“We knew that there had to have been slaves in our background because of the way we look, but we didn’t know much about our history,” she says. “The elders in all of our families basically said, ‘We don’t talk about that. That’s too painful.’ ”
She had joined McGary and Proulx in the search for her ancestors, calling the experience “bittersweet.” She couldn’t help being caught up in the excitement of the technology while also being sorrowed anew at the anonymous and forgotten bodies revealed below. Mills says she recognizes that, as the father of the Constitution, Madison laid the intellectual groundwork for her ancestors’ eventual emancipation, but she is bewildered by the capacity of most of the founders to espouse the virtues of liberty for society at large while practicing such inhumanity at home. Mills says she has seen echoes of this same inhumanity in her own lifetime.
“I will tell you when I saw it,” she says. “I was 12 years old in Farmville, North Carolina.”
Mills had grown up in Okinawa, Japan, in an Air Force family, and so was shielded from the racial apartheid of the South. After moving back to the United States as a child, and while visiting a family friend in the 1960s, Mills ran toward a water fountain in town.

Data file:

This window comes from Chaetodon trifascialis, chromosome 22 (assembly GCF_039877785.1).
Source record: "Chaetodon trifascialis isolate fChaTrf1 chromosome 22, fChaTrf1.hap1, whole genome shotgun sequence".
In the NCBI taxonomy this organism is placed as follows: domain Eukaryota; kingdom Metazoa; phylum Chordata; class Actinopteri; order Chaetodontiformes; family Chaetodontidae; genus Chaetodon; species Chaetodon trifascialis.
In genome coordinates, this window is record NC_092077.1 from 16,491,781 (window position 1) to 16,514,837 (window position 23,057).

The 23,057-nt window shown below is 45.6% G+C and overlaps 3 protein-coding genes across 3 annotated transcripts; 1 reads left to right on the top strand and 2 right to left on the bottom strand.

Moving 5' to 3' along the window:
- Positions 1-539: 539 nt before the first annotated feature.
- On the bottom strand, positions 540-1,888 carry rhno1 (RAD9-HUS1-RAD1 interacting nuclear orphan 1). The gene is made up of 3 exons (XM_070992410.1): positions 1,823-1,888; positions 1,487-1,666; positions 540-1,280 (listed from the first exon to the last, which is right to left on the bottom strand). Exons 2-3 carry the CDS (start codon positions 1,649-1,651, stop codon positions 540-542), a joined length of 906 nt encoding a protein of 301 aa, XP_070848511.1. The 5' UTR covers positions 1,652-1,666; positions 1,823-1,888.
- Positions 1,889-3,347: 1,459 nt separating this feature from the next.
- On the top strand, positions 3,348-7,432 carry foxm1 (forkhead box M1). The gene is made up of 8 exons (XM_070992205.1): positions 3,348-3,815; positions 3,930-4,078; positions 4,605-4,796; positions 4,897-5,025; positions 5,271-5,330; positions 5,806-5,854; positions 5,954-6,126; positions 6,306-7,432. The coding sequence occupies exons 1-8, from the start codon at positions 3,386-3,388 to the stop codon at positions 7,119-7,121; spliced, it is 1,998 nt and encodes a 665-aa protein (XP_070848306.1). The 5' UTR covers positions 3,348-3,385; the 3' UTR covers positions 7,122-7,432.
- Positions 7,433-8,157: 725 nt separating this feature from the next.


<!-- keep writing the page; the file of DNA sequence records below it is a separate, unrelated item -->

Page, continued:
“My dad was like, ‘No, no, no.’ And I said, ‘What?’ Then I looked and it said, ‘Colored only, whites only.’ I looked at him and I said, ‘What is ‘colored’?’ And he said, ‘Baby girl, that’s us.’ And I said, ‘What does that mean?’ And all the way back afterward he explained what I was going to have to face in my lifetime.”
Mills applauds Montpelier which has also restored a nearby train depot to its double-entrance Jim Crow appearance with separate signs for whites and blacks — illuminating the through line of history that connects each era to the one before.
“They’ve done something remarkable,” she says.
As the descendants gathered around the ground-penetrating radar on that October day, the crowd was shot through with an uneasy mix of nervous excitement and profound solemnity over what McGary and Proulx might find.
“You have to understand, I had my own moment as well,” Mills says about the high-tech search. “My husband was standing back and I went up and I looked at the machine. Everyone kind of moved out of the way because it’s a very small monitor that you’re looking at. But some people were also standing back because it was very emotional.”
McGary had called their attention to what might be the signature of a forgotten burial in the radar data, an unassuming fuzzy parabola bouncing back from the ground below.
“That may have been someone’s great-grandmother,” Mills says, her voice trembling with emotion. “And they would never know her name.”